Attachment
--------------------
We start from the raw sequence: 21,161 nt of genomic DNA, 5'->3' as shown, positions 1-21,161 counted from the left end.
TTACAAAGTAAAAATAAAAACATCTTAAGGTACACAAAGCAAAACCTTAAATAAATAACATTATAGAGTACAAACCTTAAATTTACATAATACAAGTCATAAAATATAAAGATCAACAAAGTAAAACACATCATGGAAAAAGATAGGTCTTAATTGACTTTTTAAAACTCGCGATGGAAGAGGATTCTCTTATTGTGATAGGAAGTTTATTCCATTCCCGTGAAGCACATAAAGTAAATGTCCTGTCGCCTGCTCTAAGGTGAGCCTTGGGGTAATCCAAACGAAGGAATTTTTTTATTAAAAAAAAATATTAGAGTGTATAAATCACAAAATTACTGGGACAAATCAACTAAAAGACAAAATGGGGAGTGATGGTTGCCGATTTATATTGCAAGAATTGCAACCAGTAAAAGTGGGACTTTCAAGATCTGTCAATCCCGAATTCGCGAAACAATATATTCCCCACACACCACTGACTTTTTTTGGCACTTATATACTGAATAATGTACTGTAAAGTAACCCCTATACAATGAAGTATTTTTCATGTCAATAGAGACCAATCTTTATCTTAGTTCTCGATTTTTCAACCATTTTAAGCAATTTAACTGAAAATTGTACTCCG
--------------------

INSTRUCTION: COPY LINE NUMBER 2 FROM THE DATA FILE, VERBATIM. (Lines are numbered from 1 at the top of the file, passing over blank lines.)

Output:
TTACAAAGTAAAAATAAAAACATCTTAAGGTACACAAAGCAAAACCTTAAATAAATAACATTATAGAGTACAAACCTTAAATTTACATAATACAAGTCATAAAATATAAAGATCAACAAAGTAAAACACATCATGGAAAAAGATAGGTCTTAATTGACTTTTTAAAACTCGCGATGGAAGAGGATTCTCTTATTGTGATAGGAAGTTTATTCCATTCCCGTGAAGCACATAAAGTAAATGTCCTGTCGCCTGCTCTAAGGTGAGCCTTGGGGTAATCCAAACGAAGGAATTTTTTTATTAAAAAAAAATATTAGAGTGTATAAATCACAAAATTACTGGGACAAATCAACTAAAAGACAAAATGGGGAGTGATGGTTGCCGATTTATATTGCAAGAATTGCAACCAGTAAAAGTGGGACTTTCAAGATCTGTCAATCCCGAATTCGCGAAACAATATATTCCCCACACACCACTGACTTTTTTTGGCACTTATATACTGAATAATGTACTGTAAAGTAACCCCTATACAATGAAGTATTTTTCATGTCAATAGAGACCAATCTTTATCTTAGTTCTCGATTTTTCAACCATTTTAAGCAATTTAACTGAAAATTGTACTCCG